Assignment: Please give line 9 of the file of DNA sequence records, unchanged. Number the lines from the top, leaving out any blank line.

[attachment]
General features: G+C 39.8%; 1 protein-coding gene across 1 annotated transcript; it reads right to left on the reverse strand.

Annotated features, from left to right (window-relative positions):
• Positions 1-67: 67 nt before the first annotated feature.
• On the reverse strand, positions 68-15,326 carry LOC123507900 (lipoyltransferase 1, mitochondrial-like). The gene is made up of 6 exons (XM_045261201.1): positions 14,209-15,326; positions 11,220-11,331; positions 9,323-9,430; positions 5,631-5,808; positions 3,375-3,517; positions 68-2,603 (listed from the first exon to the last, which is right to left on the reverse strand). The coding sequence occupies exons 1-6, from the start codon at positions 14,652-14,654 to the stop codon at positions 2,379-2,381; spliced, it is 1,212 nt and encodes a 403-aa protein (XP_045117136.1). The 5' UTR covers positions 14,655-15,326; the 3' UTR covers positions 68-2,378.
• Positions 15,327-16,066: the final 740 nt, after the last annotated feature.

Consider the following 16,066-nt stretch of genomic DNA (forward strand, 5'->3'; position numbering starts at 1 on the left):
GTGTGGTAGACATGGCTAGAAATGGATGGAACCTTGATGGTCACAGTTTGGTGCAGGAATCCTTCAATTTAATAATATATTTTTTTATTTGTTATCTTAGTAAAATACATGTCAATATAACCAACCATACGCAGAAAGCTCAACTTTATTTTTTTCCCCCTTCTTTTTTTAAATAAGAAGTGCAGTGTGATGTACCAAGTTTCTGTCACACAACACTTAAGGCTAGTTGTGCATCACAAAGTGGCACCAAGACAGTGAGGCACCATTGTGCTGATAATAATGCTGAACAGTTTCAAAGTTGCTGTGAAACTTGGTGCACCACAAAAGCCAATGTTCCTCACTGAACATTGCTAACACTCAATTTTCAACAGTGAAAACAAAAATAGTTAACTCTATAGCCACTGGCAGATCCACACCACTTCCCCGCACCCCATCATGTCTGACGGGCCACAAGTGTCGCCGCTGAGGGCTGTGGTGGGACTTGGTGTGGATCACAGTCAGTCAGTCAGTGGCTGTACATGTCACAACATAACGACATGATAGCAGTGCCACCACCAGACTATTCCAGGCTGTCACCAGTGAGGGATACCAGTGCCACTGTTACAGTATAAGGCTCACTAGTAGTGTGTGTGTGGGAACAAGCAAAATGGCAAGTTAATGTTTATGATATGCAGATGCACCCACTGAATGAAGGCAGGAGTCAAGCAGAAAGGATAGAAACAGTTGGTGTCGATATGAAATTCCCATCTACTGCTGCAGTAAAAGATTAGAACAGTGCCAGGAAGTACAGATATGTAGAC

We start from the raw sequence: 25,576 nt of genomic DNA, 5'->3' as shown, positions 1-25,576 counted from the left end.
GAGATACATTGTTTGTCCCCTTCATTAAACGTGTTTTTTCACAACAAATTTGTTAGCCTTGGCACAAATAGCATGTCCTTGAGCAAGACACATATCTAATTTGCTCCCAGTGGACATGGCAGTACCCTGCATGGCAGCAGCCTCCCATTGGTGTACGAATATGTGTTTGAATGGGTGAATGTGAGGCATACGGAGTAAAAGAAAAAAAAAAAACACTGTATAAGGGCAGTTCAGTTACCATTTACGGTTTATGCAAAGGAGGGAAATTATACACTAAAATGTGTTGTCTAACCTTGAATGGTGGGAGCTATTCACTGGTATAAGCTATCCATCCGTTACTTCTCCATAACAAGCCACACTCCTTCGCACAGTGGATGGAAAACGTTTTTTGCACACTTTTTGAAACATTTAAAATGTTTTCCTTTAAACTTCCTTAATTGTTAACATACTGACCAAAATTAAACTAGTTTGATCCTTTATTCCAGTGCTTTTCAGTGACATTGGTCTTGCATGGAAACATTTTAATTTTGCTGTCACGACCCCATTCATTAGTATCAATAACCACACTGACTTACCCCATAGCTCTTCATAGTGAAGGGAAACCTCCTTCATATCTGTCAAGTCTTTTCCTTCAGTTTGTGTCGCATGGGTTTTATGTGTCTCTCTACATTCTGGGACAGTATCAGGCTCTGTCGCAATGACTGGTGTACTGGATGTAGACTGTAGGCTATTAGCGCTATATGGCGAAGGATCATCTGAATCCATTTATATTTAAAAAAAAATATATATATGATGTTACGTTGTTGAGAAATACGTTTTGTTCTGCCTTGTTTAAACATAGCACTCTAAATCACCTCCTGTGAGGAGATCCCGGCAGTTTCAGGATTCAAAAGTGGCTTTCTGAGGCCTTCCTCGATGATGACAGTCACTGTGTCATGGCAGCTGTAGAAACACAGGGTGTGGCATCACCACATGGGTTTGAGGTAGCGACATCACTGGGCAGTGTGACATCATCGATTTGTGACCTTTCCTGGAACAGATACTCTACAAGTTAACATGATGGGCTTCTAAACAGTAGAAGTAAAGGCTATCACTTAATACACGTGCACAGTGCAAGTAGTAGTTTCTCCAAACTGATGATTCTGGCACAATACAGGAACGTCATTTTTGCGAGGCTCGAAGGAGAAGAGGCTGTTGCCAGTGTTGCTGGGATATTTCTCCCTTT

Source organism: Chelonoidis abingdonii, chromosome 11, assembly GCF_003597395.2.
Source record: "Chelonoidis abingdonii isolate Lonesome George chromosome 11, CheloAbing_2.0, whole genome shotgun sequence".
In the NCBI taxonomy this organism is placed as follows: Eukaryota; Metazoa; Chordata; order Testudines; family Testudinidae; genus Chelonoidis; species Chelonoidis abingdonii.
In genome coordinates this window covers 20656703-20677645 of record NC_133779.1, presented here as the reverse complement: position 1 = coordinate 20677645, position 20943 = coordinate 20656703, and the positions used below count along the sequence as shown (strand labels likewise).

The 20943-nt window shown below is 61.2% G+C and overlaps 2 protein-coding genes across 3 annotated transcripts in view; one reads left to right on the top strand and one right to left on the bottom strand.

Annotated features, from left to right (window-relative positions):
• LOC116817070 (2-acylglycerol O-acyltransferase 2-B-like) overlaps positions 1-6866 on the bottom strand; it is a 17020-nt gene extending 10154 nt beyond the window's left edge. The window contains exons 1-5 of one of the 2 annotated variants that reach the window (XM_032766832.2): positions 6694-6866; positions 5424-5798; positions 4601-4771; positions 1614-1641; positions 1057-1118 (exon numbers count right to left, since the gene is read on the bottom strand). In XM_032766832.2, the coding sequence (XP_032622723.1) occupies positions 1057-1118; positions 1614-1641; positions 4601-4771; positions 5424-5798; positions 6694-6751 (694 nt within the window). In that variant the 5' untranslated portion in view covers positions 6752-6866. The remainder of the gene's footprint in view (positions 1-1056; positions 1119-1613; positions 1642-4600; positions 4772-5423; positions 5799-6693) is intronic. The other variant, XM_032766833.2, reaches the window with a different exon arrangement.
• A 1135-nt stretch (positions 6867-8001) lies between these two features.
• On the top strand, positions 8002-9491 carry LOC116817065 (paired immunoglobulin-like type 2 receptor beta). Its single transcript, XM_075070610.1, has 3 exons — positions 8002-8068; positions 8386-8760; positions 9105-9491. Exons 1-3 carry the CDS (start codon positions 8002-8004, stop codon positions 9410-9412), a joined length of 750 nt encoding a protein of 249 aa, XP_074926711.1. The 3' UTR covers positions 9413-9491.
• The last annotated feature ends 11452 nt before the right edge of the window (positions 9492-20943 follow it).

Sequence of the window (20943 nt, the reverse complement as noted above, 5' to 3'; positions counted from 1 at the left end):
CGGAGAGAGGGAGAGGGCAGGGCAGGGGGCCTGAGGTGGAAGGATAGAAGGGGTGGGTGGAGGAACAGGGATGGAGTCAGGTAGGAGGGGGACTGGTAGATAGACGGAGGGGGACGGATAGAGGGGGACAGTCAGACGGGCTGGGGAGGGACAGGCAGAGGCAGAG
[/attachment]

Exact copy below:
GAGATACATTGTTTGTCCCCTTCATTAAACGTGTTTTTTCACAACAAATTTGTTAGCCTTGGCACAAATAGCATGTCCTTGAGCAAGACACATATCTAATTTGCTCCCAGTGGACATGGCAGTACCCTGCATGGCAGCAGCCTCCCATTGGTGTACGAATATGTGTTTGAATGGGTGAATGTGAGGCATACGGAGTAAAAGAAAAAAAAAAAACACTGTATAAGGGCAGTTCAGTTACCATTTACGGTTTATGCAAAGGAGGGAAATTATACACTAAAATGTGTTGTCTAACCTTGAATGGTGGGAGCTATTCACTGGTATAAGCTATCCATCCGTTACTTCTCCATAACAAGCCACACTCCTTCGCACAGTGGATGGAAAACGTTTTTTGCACACTTTTTGAAACATTTAAAATGTTTTCCTTTAAACTTCCTTAATTGTTAACATACTGACCAAAATTAAACTAGTTTGATCCTTTATTCCAGTGCTTTTCAGTGACATTGGTCTTGCATGGAAACATTTTAATTTTGCTGTCACGACCCCATTCATTAGTATCAATAACCACACTGACTTACCCCATAGCTCTTCATAGTGAAGGGAAACCTCCTTCATATCTGTCAAGTCTTTTCCTTCAGTTTGTGTCGCATGGGTTTTATGTGTCTCTCTACATTCTGGGACAGTATCAGGCTCTGTCGCAATGACTGGTGTACTGGATGTAGACTGTAGGCTATTAGCGCTATATGGCGAAGGATCATCTGAATCCATTTATATTTAAAAAAAAATATATATATGATGTTACGTTGTTGAGAAATACGTTTTGTTCTGCCTTGTTTAAACATAGCACTCTAAATCACCTCCTGTGAGGAGATCCCGGCAGTTTCAGGATTCAAAAGTGGCTTTCTGAGGCCTTCCTCGATGATGACAGTCACTGTGTCATGGCAGCTGTAGAAACACAGGGTGTGGCATCACCACATGGGTTTGAGGTAGCGACATCACTGGGCAGTGTGACATCATCGATTTGTGACCTTTCCTGGAACAGATACTCTACAAGTTAACATGATGGGCTTCTAAACAGTAGAAGTAAAGGCTATCACTTAATACACGTGCACAGTGCAAGTAGTAGTTTCTCCAAACTGATGATTCTGGCACAATACAGGAACGTCATTTTTGCGAGGCTCGAAGGAGAAGAGGCTGTTGCCAGTGTTGCTGGGATATTTCTCCCTTT